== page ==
Absa Kenya: Jump in Q1 21 earnings as separation costs missing in income statement

  • EPS rose 24% yoy to KES0.45
  • Core earnings disappointed with net operating profit down 1% yoy on non-interest income decline & high loan loss charge
  • Loan loss provision charge jumps unexpectedly in Q1 21 despite aggressive provisions in 2020; reiterate Hold

ABSA Kenya released Q1 21 results with EPS rising 24% yoy to KES0.45. Core earnings were unimpressive with net operating profit down 1% yoy on a decline in non-interest income and a jump in loan loss charge. 

Unexpectedly, the separation costs in relation to the transition from Barclays Kenya to ABSA Kenya were absent. We had anticipated these costs to remain within the bank's earnings, but to a much less extent than before. In Q1 20, the separation costs had accounted for 16% of net operating profit. 

Key highlights

Lower cost/income ratio

Cost/income ratio fell to 45.5% in Q1 21 from 47.1% in Q1 20. In our view, the 45% level is sustainable for the bank. Overall operating expenses fell 1% yoy, which is impressively below management's target of keeping expenses growth in line with inflation. The lower expenses also reflect the benefits accrued from operational decisions regarding staff and bank branches carried out by the bank within the last two years. In addition, the bank continues its push to move clients to digital channels for transactions, which has helped reduced expenditure.

Net interest margin remains stable 

Net interest margin slid marginally to 7.9% in Q1 21. This is still above the industry's level helped by the bank's access to low-cost funds through its retail network and funding from the parent company. Management is keen on lowering cost of funds, which is below 3% currently. In our view, the bank is already beating industry cost of fund levels and it would be difficult to bring it closer to 2% unless the overall interest rate environment records a downward trend. Regarding loans, the bank is still trying to acquire market share through competitive pricing and we do not expect much improvement on loan yields. Overall, we expect net interest margin to remain steady or fall in coming quarters.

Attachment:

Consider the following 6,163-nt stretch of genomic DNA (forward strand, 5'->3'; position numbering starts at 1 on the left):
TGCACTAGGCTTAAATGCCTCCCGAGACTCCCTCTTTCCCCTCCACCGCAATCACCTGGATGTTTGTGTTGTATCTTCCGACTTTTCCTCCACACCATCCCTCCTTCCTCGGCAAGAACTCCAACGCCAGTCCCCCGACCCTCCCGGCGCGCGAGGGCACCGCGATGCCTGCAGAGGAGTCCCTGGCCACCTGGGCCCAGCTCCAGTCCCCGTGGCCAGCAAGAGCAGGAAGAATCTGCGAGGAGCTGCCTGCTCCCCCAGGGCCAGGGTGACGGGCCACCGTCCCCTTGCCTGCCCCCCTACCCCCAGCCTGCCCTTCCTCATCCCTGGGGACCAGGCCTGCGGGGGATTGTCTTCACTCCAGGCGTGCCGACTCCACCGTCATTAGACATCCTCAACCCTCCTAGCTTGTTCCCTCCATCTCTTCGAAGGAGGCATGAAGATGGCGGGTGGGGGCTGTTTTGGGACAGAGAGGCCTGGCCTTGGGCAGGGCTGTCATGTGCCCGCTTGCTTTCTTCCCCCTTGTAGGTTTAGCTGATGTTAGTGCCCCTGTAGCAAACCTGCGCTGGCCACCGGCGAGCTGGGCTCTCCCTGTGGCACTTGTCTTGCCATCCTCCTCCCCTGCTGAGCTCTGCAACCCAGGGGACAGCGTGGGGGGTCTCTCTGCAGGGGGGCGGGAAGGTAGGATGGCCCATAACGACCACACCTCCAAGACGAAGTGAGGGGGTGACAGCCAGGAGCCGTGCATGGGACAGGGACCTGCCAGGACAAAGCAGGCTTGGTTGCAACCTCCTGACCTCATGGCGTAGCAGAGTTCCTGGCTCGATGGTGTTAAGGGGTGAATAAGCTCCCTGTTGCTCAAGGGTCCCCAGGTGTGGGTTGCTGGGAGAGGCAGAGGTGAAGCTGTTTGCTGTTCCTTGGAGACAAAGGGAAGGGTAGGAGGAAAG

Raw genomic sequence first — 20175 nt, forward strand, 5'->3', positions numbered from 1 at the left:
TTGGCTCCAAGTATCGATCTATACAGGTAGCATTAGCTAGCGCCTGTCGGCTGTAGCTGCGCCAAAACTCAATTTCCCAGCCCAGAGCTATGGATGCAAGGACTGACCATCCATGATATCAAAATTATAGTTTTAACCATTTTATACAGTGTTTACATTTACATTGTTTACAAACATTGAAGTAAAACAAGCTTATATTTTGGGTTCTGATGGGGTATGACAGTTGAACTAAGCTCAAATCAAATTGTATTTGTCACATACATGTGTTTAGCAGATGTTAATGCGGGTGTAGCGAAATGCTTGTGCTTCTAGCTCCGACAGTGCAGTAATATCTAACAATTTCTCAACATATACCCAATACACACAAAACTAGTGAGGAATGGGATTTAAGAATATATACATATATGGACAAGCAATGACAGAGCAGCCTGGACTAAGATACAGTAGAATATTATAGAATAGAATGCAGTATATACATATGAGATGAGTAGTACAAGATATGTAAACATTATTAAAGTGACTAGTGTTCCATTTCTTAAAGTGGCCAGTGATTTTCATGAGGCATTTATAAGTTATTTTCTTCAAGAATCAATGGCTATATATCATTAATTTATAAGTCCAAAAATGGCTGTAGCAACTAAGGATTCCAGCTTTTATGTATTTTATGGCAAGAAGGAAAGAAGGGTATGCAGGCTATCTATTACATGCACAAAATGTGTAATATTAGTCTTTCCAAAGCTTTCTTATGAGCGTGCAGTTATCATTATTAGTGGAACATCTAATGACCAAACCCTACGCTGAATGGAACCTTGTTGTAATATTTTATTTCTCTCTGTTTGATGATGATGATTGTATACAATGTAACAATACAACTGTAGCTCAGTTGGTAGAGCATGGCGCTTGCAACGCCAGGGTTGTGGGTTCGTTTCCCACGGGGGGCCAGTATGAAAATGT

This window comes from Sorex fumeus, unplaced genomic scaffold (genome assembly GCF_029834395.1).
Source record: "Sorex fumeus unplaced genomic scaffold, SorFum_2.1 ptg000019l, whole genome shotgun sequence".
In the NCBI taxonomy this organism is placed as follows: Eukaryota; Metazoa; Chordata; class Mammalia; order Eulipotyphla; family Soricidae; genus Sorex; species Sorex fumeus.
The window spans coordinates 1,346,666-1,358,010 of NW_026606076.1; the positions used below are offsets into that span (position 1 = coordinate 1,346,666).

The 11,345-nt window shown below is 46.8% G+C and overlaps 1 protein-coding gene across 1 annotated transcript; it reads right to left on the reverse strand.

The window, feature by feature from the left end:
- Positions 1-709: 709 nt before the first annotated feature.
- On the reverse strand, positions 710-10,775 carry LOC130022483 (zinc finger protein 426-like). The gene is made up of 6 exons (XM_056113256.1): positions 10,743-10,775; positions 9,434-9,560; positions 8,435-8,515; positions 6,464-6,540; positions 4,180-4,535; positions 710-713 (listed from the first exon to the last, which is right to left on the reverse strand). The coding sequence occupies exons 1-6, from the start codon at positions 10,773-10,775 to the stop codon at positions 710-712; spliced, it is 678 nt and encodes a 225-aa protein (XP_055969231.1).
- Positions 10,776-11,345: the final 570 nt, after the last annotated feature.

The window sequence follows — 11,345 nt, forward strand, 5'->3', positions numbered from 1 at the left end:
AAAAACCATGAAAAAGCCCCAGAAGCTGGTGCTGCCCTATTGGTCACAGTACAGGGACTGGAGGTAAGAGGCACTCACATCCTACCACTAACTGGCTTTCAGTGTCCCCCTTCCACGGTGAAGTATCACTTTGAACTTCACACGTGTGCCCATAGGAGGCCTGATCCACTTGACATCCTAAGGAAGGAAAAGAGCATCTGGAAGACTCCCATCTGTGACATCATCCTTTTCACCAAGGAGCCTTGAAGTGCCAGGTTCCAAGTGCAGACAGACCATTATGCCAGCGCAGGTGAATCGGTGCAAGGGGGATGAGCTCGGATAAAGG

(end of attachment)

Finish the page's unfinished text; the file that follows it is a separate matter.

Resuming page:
High loan loss provision charge impacts earnings

In Q1 21, loan loss provision charge accelerated 25% yoy. This was unexpected, in our view, considering the bank's NPL ratio remained flat yoy and the bank had increased provisions in FY 20 with most of it being Covid-related. While the regulator expects NPLs to peak in June 2021, we had expected ABSA to record lower loan loss provision in 2021 on account of the aggressive provision charges in 2020. Nevertheless, if the bank's asset quality remains steady, we believe there is a chance for lower cost of risk in 2021. 

Despite some recovery in fee income, non-interest revenue underperformed 

Non-interest revenue declined by 4% yoy on lower FX income (-18% yoy). Additionally, other operating income fell 6% yoy, which we believe was related to lower trading income within the quarter. Fees and commission income grew 7% yoy.

We expect stronger recovery in fee income with the lifting of the ban on digital banking fees. However, ABSA Kenya lags behind peers, KCB and Equity Group, in monetising its digital channels and available product suite to clients. While this as a key growth area, it remains to be seen whether the new shareholder structure will allow for more flexibility in local management. Traditionally, ABSA Bank has lacked the agility and stealth of other locally owned banks such as Equity Group, due to bureaucracy and hierarchical decision-making structures. 

We retain our Hold recommendation 

Our target price remains unchanged at KES12.50. The bank is well-capitalised, which supports its plans to acquire more market share. ABSA Kenya is also well-funded and is set to lead its peers in net interest margins. We hope to see improved agility in the business in order to achieve its 2021 ROE target.

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